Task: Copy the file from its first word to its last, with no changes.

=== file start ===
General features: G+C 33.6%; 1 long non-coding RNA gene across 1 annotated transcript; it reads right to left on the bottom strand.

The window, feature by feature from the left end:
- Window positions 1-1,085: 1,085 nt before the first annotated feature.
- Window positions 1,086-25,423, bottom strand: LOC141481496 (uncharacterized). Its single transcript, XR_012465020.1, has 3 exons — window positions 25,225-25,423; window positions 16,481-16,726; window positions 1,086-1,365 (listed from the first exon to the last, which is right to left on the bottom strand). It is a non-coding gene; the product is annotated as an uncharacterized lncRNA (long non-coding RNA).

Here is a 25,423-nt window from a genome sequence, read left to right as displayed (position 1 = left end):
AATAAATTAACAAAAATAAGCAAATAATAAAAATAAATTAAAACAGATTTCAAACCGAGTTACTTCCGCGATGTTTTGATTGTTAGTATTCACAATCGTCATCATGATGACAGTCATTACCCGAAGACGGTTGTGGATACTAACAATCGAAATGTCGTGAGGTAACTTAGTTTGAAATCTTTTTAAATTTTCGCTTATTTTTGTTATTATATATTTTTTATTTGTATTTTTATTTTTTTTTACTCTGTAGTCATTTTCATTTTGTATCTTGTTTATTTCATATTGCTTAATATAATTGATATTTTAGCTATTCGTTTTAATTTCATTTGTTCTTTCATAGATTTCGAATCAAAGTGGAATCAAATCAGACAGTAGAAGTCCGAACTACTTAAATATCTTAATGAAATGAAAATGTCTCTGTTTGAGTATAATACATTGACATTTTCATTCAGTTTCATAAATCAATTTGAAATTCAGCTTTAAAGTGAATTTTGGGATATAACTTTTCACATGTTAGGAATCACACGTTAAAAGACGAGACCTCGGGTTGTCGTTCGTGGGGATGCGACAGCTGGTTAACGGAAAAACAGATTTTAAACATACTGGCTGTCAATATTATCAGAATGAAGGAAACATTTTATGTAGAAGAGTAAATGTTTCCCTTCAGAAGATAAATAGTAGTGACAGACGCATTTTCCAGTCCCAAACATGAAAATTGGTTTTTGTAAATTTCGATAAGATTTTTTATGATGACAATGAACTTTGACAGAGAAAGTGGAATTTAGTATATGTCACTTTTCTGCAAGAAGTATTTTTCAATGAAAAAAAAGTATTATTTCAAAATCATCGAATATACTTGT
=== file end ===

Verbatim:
General features: G+C 33.6%; 1 long non-coding RNA gene across 1 annotated transcript; it reads right to left on the bottom strand.

The window, feature by feature from the left end:
- Window positions 1-1,085: 1,085 nt before the first annotated feature.
- Window positions 1,086-25,423, bottom strand: LOC141481496 (uncharacterized). Its single transcript, XR_012465020.1, has 3 exons — window positions 25,225-25,423; window positions 16,481-16,726; window positions 1,086-1,365 (listed from the first exon to the last, which is right to left on the bottom strand). It is a non-coding gene; the product is annotated as an uncharacterized lncRNA (long non-coding RNA).

Here is a 25,423-nt window from a genome sequence, read left to right as displayed (position 1 = left end):
AATAAATTAACAAAAATAAGCAAATAATAAAAATAAATTAAAACAGATTTCAAACCGAGTTACTTCCGCGATGTTTTGATTGTTAGTATTCACAATCGTCATCATGATGACAGTCATTACCCGAAGACGGTTGTGGATACTAACAATCGAAATGTCGTGAGGTAACTTAGTTTGAAATCTTTTTAAATTTTCGCTTATTTTTGTTATTATATATTTTTTATTTGTATTTTTATTTTTTTTTACTCTGTAGTCATTTTCATTTTGTATCTTGTTTATTTCATATTGCTTAATATAATTGATATTTTAGCTATTCGTTTTAATTTCATTTGTTCTTTCATAGATTTCGAATCAAAGTGGAATCAAATCAGACAGTAGAAGTCCGAACTACTTAAATATCTTAATGAAATGAAAATGTCTCTGTTTGAGTATAATACATTGACATTTTCATTCAGTTTCATAAATCAATTTGAAATTCAGCTTTAAAGTGAATTTTGGGATATAACTTTTCACATGTTAGGAATCACACGTTAAAAGACGAGACCTCGGGTTGTCGTTCGTGGGGATGCGACAGCTGGTTAACGGAAAAACAGATTTTAAACATACTGGCTGTCAATATTATCAGAATGAAGGAAACATTTTATGTAGAAGAGTAAATGTTTCCCTTCAGAAGATAAATAGTAGTGACAGACGCATTTTCCAGTCCCAAACATGAAAATTGGTTTTTGTAAATTTCGATAAGATTTTTTATGATGACAATGAACTTTGACAGAGAAAGTGGAATTTAGTATATGTCACTTTTCTGCAAGAAGTATTTTTCAATGAAAAAAAAGTATTATTTCAAAATCATCGAATATACTTGT